1. It is appropriate to use this opportunity to express appreciation for all the blessings sent in connection with my birthday on Yud-Alef Nissan. Though a personal message could be sent to each individual, it is a far greater merit when these wishes are expressed at a public gathering where many Jews are assembled. This is particularly true when that gathering is held in a synagogue (a place of prayer) which also serves as a house of study and center for good deeds, thus, including within it the three pillars of service on which the world — the world at large and also the individual world of every Jew — stands.

Furthermore, the present date, the 13th of Nissan, the yahrzeit of the Tzemach Tzedek, is one of great merit. Both of the names, Tzemach and Tzedek, are references to Mashiach. 13 is numerically equivalent to the echad, meaning “one.” The name of the month Nissan contains two nunnim, interpreted by our sages as a reference to “miracles of a miraculous nature.”

In particular, this is relevant in the present year, 5750 (תש"נ) “a year of miracles.” This is a time when G‑d will show each and every Jew miracles in his personal life in regard to both material and spiritual matters, enabling him to derive satisfaction from his own deeds, those of his family, and those carried out within his surrounding environment.

This is an appropriate time to express appreciation for the blessings as mentioned above. In truth, G‑d has already assured each person of those blessings as the Torah promises, “I will bless all those who bless you.”

May we carry out all the preparations for the Pesach holiday so that it can be celebrated in the fullest possible manner, i.e., together with Mashiach in the complete and ultimate redemption. May this be the last moment of exile and directly afterwards, may we appreciate the first moment of redemption.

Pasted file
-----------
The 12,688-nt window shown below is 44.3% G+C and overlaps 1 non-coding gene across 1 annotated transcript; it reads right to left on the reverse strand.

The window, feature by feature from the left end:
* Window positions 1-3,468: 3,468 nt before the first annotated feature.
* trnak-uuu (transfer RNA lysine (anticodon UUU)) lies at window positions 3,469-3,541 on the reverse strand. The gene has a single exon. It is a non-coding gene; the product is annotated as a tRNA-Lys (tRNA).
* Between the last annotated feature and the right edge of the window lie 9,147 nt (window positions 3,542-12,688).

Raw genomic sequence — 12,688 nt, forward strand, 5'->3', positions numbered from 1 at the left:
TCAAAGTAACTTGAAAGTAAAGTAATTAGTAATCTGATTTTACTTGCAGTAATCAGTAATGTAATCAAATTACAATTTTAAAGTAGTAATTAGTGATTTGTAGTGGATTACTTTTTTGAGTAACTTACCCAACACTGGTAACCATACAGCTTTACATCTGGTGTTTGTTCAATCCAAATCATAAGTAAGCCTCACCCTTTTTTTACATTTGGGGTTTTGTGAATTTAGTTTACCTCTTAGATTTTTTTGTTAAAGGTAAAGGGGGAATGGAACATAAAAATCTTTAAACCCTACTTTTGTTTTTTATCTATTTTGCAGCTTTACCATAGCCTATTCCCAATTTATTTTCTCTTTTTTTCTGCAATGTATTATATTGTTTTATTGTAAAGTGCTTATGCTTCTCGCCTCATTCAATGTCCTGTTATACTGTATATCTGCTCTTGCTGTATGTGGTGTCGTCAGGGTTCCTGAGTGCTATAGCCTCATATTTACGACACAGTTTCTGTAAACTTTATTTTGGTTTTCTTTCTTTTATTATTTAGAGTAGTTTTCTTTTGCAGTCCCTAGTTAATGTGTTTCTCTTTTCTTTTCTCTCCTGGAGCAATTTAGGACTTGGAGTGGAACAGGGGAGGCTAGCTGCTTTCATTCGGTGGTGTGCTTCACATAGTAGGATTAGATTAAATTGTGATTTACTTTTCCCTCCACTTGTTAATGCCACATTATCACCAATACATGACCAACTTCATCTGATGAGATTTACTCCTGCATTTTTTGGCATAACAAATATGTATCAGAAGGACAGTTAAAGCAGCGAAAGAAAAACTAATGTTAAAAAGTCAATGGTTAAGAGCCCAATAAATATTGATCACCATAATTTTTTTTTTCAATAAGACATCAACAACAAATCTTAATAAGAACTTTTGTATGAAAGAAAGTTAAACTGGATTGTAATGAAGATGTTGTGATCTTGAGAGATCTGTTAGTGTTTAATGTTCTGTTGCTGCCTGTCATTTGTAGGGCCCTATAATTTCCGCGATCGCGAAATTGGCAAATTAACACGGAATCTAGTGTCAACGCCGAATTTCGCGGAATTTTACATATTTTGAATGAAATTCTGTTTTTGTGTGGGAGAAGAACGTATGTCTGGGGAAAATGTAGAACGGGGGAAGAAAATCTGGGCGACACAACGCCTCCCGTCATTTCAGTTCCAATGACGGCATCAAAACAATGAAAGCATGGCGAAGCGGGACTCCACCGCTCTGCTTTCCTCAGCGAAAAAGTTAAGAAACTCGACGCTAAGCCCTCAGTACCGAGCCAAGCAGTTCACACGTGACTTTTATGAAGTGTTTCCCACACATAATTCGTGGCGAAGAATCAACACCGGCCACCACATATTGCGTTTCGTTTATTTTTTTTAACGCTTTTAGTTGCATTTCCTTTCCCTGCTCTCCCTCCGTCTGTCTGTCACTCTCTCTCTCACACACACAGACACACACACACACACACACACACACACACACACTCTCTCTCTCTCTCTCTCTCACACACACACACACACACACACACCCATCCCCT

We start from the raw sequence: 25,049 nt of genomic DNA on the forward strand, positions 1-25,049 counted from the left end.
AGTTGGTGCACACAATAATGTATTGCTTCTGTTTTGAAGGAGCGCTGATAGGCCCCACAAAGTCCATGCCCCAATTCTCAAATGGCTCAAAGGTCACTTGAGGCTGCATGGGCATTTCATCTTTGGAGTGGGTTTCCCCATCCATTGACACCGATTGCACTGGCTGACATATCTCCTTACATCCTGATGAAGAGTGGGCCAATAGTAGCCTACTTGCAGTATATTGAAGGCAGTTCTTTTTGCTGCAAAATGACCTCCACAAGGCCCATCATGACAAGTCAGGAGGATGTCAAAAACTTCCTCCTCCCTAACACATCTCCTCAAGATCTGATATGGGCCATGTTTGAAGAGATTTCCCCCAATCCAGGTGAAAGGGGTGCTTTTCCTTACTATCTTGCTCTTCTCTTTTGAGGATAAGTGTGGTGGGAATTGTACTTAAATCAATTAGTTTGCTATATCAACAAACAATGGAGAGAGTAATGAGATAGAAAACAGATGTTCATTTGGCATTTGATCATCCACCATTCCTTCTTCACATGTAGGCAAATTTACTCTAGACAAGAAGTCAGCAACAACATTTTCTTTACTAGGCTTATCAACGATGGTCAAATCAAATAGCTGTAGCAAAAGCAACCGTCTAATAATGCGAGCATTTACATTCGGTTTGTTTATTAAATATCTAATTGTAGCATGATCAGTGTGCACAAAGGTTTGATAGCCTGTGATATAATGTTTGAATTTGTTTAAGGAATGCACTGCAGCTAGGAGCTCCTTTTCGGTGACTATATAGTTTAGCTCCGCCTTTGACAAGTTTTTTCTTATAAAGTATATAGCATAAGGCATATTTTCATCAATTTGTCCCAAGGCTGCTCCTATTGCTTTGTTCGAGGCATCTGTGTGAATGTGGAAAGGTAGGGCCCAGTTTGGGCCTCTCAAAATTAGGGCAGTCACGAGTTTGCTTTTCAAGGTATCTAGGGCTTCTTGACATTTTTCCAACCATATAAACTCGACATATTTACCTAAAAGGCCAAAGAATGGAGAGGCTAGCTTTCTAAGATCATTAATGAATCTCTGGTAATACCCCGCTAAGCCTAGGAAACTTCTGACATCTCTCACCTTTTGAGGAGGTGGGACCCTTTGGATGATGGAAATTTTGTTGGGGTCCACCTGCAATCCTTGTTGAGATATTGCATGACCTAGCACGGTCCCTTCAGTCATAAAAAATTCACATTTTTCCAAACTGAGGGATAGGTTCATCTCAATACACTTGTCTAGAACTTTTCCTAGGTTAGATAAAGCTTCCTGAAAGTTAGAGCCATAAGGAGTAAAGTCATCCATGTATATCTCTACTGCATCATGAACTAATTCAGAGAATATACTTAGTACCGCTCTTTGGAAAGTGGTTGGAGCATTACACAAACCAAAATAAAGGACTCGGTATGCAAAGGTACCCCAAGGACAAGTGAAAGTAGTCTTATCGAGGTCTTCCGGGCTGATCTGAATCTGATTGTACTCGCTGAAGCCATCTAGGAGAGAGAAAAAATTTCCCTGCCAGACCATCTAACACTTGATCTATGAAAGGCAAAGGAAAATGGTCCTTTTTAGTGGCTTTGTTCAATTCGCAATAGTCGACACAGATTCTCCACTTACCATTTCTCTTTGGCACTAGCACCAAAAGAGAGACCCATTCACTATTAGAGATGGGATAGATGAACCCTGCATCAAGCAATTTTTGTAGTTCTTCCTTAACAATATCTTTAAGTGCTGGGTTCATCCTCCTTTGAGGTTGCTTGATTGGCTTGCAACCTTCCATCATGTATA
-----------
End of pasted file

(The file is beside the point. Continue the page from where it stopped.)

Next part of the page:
Although in these last moments of exile, we are “scattered and dispersed among the nations,” we are promised that G‑d will lead each individual Jew — man, woman, and child out of exile. Furthermore, G‑d, as it were, puts Himself into exile and will not return until He redeems the Jews.

These are the days when the Jews were commanded, “Acquire and take unto yourselves a sheep for the Paschal sacrifice.” The Hebrew word for “acquire,” mishchu, can also mean “turn away from.” Thus, our Sages interpreted this command, “Turn away from idol worship and take unto yourselves a sheep....” That interpretation can be rephrased in a present context, “Turn away from exile.” Exile is “foreign service” (the literal translation of avodah zarah, generally rendered as “idol worship”). It is contrary to a Jew’s true nature, for a Jew, particularly after the exodus from Egypt and the giving of the Torah, is in essence a free man.

May, instead of speaking about the Messianic redemption, we witness it. Then, “G‑d will be blessed forever. Amen and Amen,” i.e., G‑dliness will be drawn down into this world, transforming it into a dwelling for Him. May we witness the fulfillment of the prophecy, “As in the days of your exodus from Egypt, I will show you wonders,” with the coming of Mashiach. May it be in the immediate future.